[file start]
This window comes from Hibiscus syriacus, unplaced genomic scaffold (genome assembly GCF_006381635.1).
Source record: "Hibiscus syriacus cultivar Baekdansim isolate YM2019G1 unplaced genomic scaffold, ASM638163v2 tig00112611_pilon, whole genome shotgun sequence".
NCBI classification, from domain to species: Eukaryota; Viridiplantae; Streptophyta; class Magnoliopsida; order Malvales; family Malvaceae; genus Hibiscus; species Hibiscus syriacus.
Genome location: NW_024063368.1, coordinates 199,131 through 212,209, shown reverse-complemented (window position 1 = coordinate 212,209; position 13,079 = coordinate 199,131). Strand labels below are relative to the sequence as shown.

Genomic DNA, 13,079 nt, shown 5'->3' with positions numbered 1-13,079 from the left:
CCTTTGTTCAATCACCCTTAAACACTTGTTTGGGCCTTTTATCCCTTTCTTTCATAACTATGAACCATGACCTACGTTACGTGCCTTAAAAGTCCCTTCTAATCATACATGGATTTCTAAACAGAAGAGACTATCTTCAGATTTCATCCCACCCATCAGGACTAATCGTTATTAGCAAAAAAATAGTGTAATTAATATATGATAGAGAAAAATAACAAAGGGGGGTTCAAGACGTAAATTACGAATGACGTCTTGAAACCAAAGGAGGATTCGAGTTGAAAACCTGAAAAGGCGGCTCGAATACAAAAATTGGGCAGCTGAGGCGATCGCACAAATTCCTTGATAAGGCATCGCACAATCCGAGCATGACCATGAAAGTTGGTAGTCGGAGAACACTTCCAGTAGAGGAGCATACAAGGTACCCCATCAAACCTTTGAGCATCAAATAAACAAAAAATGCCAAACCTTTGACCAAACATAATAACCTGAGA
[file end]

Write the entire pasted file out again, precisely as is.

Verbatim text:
This window comes from Hibiscus syriacus, unplaced genomic scaffold (genome assembly GCF_006381635.1).
Source record: "Hibiscus syriacus cultivar Baekdansim isolate YM2019G1 unplaced genomic scaffold, ASM638163v2 tig00112611_pilon, whole genome shotgun sequence".
NCBI classification, from domain to species: Eukaryota; Viridiplantae; Streptophyta; class Magnoliopsida; order Malvales; family Malvaceae; genus Hibiscus; species Hibiscus syriacus.
Genome location: NW_024063368.1, coordinates 199,131 through 212,209, shown reverse-complemented (window position 1 = coordinate 212,209; position 13,079 = coordinate 199,131). Strand labels below are relative to the sequence as shown.

Genomic DNA, 13,079 nt, shown 5'->3' with positions numbered 1-13,079 from the left:
CCTTTGTTCAATCACCCTTAAACACTTGTTTGGGCCTTTTATCCCTTTCTTTCATAACTATGAACCATGACCTACGTTACGTGCCTTAAAAGTCCCTTCTAATCATACATGGATTTCTAAACAGAAGAGACTATCTTCAGATTTCATCCCACCCATCAGGACTAATCGTTATTAGCAAAAAAATAGTGTAATTAATATATGATAGAGAAAAATAACAAAGGGGGGTTCAAGACGTAAATTACGAATGACGTCTTGAAACCAAAGGAGGATTCGAGTTGAAAACCTGAAAAGGCGGCTCGAATACAAAAATTGGGCAGCTGAGGCGATCGCACAAATTCCTTGATAAGGCATCGCACAATCCGAGCATGACCATGAAAGTTGGTAGTCGGAGAACACTTCCAGTAGAGGAGCATACAAGGTACCCCATCAAACCTTTGAGCATCAAATAAACAAAAAATGCCAAACCTTTGACCAAACATAATAACCTGAGA